Missouri Sen. Josh Hawley was one of 15 senators to vote this week against the settlement brokered by President Joe Biden to avert a national rail strike. But he stood apart from the pack with his fraudulent attempt to co opt “the working people.”
Hawley issued this statement attacking Biden and fellow Republicans who voted for the settlement.
“Today the Senate had the chance to stand up for railroad workers who frequently risk their lives and health on the job, just trying to support their families. Instead, the Senate sided with Joe Biden. Today was a chance for Republicans to stand up for working people and against the DC establishment. They missed it. But make no mistake, the people who put on overalls or pick up a shovel or stand on the assembly line every day are worth fighting for. And the Republican Party will have no future without them.”
On its face, the opposition by Hawley and others complaining of inadequate sick leave for rail workers seemed plausible enough. But in Hawley’s case, it belied a long history of opposing the interests of working-class people while pretending to care about them.
It’s not certain Hawley even owned overalls while growing up outside Kansas City as a wealthy banker’s son educated in exclusive private schools. Hawley often misremembers that as the life of a country boy raised on a farm in the heartland, but he may have outdone himself this time as a champion of people he couldn’t care less about.
His actual record on the subject is unambiguous.
Hawley’s first major political backer was David Humphreys, a Joplin, Mo. businessman who was the highest-profile advocate of “right to work” laws in Missouri that would have banned mandatory union membership. He gave at least $3 million to Hawley’s 2016 campaign for state attorney general and another $1 million for his successful bid to unseat Sen. Claire McCaskill.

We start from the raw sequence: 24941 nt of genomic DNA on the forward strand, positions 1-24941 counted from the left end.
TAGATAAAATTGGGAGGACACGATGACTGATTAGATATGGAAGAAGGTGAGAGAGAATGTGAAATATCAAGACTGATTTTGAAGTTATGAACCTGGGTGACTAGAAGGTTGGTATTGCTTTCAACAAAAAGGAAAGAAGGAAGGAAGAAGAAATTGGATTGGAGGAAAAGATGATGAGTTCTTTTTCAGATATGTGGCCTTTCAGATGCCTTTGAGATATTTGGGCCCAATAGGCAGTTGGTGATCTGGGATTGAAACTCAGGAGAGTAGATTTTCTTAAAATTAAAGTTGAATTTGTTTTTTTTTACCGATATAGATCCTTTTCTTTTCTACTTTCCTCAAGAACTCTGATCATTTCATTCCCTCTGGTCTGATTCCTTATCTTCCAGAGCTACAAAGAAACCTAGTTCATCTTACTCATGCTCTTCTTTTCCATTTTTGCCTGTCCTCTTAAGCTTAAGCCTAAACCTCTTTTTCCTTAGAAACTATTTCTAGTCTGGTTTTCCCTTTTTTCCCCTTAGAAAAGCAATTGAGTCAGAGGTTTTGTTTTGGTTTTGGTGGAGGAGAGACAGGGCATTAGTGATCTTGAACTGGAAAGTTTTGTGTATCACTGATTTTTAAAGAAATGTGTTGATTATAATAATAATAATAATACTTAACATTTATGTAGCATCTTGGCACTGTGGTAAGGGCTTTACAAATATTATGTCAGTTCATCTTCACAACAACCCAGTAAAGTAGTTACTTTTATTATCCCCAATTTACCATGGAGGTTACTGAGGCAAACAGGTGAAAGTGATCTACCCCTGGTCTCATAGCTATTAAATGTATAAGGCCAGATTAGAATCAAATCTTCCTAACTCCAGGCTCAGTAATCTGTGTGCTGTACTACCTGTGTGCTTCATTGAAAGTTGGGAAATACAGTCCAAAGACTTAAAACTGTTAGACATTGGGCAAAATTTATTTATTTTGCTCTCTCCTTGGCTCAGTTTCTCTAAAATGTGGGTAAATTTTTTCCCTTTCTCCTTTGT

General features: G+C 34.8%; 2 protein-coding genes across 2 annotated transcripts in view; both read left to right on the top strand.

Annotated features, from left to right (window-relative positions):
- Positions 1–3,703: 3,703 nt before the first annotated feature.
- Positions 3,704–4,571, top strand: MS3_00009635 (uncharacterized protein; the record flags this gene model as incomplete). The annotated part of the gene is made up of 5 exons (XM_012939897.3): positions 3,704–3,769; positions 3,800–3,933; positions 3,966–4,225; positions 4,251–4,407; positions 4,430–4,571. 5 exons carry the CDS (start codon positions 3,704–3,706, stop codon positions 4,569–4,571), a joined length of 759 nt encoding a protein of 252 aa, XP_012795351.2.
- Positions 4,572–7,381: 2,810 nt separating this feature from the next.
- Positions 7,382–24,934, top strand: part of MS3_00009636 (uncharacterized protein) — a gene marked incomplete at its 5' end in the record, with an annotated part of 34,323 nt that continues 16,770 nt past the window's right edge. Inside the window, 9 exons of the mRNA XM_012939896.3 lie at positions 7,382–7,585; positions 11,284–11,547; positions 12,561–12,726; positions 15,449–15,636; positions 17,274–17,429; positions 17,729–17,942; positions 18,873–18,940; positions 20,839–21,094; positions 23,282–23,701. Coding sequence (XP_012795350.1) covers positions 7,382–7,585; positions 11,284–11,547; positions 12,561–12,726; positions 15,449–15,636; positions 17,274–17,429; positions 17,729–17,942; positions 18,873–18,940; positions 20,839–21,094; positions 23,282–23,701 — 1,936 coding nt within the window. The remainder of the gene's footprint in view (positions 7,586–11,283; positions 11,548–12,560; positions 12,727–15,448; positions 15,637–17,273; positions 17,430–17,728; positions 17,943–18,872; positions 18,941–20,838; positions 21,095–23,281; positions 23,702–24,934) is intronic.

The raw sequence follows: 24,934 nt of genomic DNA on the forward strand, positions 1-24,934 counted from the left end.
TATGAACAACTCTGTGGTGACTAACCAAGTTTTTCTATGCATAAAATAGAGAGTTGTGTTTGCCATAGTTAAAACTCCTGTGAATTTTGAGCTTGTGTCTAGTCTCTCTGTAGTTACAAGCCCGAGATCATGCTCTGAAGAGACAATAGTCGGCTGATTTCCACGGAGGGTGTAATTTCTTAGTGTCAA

Hawley supported the right-to-work effort as a candidate until it was rejected in August 2018 by an overwhelming 2-to-1 margin in Missouri. At that point, he tried to soften that stance belatedly, as reported by the Springfield News-Leader.
Hawley has been even more outspoken as an opponent of working people in his opposition to minimum-wage increases. Here’s how the Missouri Independent reported on that:
“In 2018, then-Attorney General Hawley opposed Proposition B, a modest proposal to gradually increase the minimum wage by eighty-five cents a year. He claimed that it would be out of the mainstream, out of step with other states, and “raising the minimum wage [too] quickly. Hawley was out of touch with the people he represents. In fact, then Proposition B received 250,000 more votes than he did in his 2018 election.”
Fighting the minimum wage in his home state was hardly the only instance in which Hawley attacked the interests of working people. He has long been a vociferous opponent of the Affordable Care Act, including having joined a national lawsuit as attorney general to oppose coverage for pre-existing conditions.
But in vintage Hawley style, he has postured in the past year as favoring a $15 minimum wage for billion-dollar companies. The idea, presented in cooperation with Sen. Bernie Sanders, was benign on its face, but Hawley’s intentions were to connect it politically with his signature issue of opposing Big Tech, which the New Republic aptly described as a fake war. Here’s a telling passage:
“Fusing the false populism of Trumpism with a Republican establishment that has never seen a tax cut it doesn’t like, Hawley’s proposed solutions to our Big Tech problem are lacking. He says nothing about strengthening unions or raising corporate tax rates. He says little about actually breaking up companies or using the power of the Department of Justice and regulatory agencies to check tech behavior. He seems to want it both ways, aspiring to a more activist, trust-busting government while never actually promising substantive interventions, since he must maintain his congenital opposition to “big government.”
Hawley might present a stern façade as an enemy of giant corporate interests. But observers would do well to remember the Hawley they saw with their eyes: An insurrectionist senator who raised his fist to rile up members of the MAGA mob only to scurry like a scared chipmunk when they showed up in the Capitol.